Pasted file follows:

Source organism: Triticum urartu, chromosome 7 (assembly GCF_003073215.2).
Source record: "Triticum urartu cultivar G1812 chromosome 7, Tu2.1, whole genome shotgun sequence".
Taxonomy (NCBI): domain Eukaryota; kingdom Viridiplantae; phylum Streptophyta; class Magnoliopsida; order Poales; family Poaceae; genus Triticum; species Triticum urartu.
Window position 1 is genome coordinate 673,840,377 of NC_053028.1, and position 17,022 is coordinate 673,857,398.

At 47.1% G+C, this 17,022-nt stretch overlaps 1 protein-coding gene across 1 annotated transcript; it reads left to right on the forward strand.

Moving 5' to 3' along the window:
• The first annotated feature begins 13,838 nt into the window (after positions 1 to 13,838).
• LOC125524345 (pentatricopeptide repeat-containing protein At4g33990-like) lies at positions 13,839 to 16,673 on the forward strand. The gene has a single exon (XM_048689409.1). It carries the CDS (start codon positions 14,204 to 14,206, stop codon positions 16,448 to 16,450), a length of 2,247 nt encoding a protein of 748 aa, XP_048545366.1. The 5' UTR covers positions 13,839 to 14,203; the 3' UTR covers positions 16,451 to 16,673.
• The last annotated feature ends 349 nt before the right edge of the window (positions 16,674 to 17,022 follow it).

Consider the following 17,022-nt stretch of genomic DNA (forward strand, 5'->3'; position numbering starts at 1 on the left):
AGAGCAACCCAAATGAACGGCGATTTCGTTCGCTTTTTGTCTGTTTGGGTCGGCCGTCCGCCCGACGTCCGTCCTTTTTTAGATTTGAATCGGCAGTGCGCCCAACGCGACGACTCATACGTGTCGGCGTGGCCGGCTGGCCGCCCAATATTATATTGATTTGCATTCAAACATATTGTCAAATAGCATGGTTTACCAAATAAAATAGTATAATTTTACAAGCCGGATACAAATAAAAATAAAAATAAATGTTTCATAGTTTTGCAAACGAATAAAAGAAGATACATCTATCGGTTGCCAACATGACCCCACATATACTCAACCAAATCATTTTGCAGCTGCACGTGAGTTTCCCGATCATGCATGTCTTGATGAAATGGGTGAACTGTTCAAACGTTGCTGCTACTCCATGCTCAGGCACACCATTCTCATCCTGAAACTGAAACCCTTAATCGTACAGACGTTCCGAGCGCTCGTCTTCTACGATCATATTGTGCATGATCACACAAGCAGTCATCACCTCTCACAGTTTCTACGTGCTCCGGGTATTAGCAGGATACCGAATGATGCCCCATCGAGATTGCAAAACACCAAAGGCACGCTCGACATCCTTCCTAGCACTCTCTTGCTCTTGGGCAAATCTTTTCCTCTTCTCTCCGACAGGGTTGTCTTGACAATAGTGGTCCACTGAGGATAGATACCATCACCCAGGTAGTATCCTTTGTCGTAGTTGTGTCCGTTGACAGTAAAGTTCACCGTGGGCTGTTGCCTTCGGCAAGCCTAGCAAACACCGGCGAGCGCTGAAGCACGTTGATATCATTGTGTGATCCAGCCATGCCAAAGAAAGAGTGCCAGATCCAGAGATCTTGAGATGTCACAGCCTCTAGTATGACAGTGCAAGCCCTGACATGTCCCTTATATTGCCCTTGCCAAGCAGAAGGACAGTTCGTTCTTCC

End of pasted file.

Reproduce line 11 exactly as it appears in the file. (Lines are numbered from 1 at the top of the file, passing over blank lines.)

AGAGCAACCCAAATGAACGGCGATTTCGTTCGCTTTTTGTCTGTTTGGGTCGGCCGTCCGCCCGACGTCCGTCCTTTTTTAGATTTGAATCGGCAGTGCGCCCAACGCGACGACTCATACGTGTCGGCGTGGCCGGCTGGCCGCCCAATATTATATTGATTTGCATTCAAACATATTGTCAAATAGCATGGTTTACCAAATAAAATAGTATAATTTTACAAGCCGGATACAAATAAAAATAAAAATAAATGTTTCATAGTTTTGCAAACGAATAAAAGAAGATACATCTATCGGTTGCCAACATGACCCCACATATACTCAACCAAATCATTTTGCAGCTGCACGTGAGTTTCCCGATCATGCATGTCTTGATGAAATGGGTGAACTGTTCAAACGTTGCTGCTACTCCATGCTCAGGCACACCATTCTCATCCTGAAACTGAAACCCTTAATCGTACAGACGTTCCGAGCGCTCGTCTTCTACGATCATATTGTGCATGATCACACAAGCAGTCATCACCTCTCACAGTTTCTACGTGCTCCGGGTATTAGCAGGATACCGAATGATGCCCCATCGAGATTGCAAAACACCAAAGGCACGCTCGACATCCTTCCTAGCACTCTCTTGCTCTTGGGCAAATCTTTTCCTCTTCTCTCCGACAGGGTTGTCTTGACAATAGTGGTCCACTGAGGATAGATACCATCACCCAGGTAGTATCCTTTGTCGTAGTTGTGTCCGTTGACAGTAAAGTTCACCGTGGGCTGTTGCCTTCGGCAAGCCTAGCAAACACCGGCGAGCGCTGAAGCACGTTGATATCATTGTGTGATCCAGCCATGCCAAAGAAAGAGTGCCAGATCCAGAGATCTTGAGATGTCACAGCCTCTAGTATGACAGTGCAAGCCCTGACATGTCCCTTATATTGCCCTTGCCAAGCAGAAGGACAGTTCGTTCTTCC